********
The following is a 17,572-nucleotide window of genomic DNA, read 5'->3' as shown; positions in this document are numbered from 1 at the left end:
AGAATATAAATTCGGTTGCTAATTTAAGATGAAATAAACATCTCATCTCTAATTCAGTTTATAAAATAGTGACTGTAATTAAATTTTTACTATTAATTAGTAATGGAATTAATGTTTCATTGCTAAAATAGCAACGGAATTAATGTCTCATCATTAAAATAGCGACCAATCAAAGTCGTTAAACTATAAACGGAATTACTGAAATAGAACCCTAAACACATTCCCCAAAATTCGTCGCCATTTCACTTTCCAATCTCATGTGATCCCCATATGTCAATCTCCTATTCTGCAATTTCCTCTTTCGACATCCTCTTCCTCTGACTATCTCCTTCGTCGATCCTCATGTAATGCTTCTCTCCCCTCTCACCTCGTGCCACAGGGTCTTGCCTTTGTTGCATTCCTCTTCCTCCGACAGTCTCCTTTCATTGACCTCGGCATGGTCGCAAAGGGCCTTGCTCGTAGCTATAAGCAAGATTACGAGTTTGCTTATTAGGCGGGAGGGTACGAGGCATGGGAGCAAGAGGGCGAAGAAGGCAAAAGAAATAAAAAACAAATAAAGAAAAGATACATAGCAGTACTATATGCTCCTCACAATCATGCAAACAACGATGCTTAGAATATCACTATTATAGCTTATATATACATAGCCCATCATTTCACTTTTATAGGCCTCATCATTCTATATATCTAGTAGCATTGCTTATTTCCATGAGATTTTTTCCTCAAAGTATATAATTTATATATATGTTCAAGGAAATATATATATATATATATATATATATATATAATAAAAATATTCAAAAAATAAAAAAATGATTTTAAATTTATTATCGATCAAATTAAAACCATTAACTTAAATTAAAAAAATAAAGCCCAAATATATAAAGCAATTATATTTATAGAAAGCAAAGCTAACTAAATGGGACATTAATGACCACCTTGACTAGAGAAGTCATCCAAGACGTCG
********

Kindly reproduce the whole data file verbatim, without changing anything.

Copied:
The following is a 17,572-nucleotide window of genomic DNA, read 5'->3' as shown; positions in this document are numbered from 1 at the left end:
AGAATATAAATTCGGTTGCTAATTTAAGATGAAATAAACATCTCATCTCTAATTCAGTTTATAAAATAGTGACTGTAATTAAATTTTTACTATTAATTAGTAATGGAATTAATGTTTCATTGCTAAAATAGCAACGGAATTAATGTCTCATCATTAAAATAGCGACCAATCAAAGTCGTTAAACTATAAACGGAATTACTGAAATAGAACCCTAAACACATTCCCCAAAATTCGTCGCCATTTCACTTTCCAATCTCATGTGATCCCCATATGTCAATCTCCTATTCTGCAATTTCCTCTTTCGACATCCTCTTCCTCTGACTATCTCCTTCGTCGATCCTCATGTAATGCTTCTCTCCCCTCTCACCTCGTGCCACAGGGTCTTGCCTTTGTTGCATTCCTCTTCCTCCGACAGTCTCCTTTCATTGACCTCGGCATGGTCGCAAAGGGCCTTGCTCGTAGCTATAAGCAAGATTACGAGTTTGCTTATTAGGCGGGAGGGTACGAGGCATGGGAGCAAGAGGGCGAAGAAGGCAAAAGAAATAAAAAACAAATAAAGAAAAGATACATAGCAGTACTATATGCTCCTCACAATCATGCAAACAACGATGCTTAGAATATCACTATTATAGCTTATATATACATAGCCCATCATTTCACTTTTATAGGCCTCATCATTCTATATATCTAGTAGCATTGCTTATTTCCATGAGATTTTTTCCTCAAAGTATATAATTTATATATATGTTCAAGGAAATATATATATATATATATATATATATATATAATAAAAATATTCAAAAAATAAAAAAATGATTTTAAATTTATTATCGATCAAATTAAAACCATTAACTTAAATTAAAAAAATAAAGCCCAAATATATAAAGCAATTATATTTATAGAAAGCAAAGCTAACTAAATGGGACATTAATGACCACCTTGACTAGAGAAGTCATCCAAGACGTCG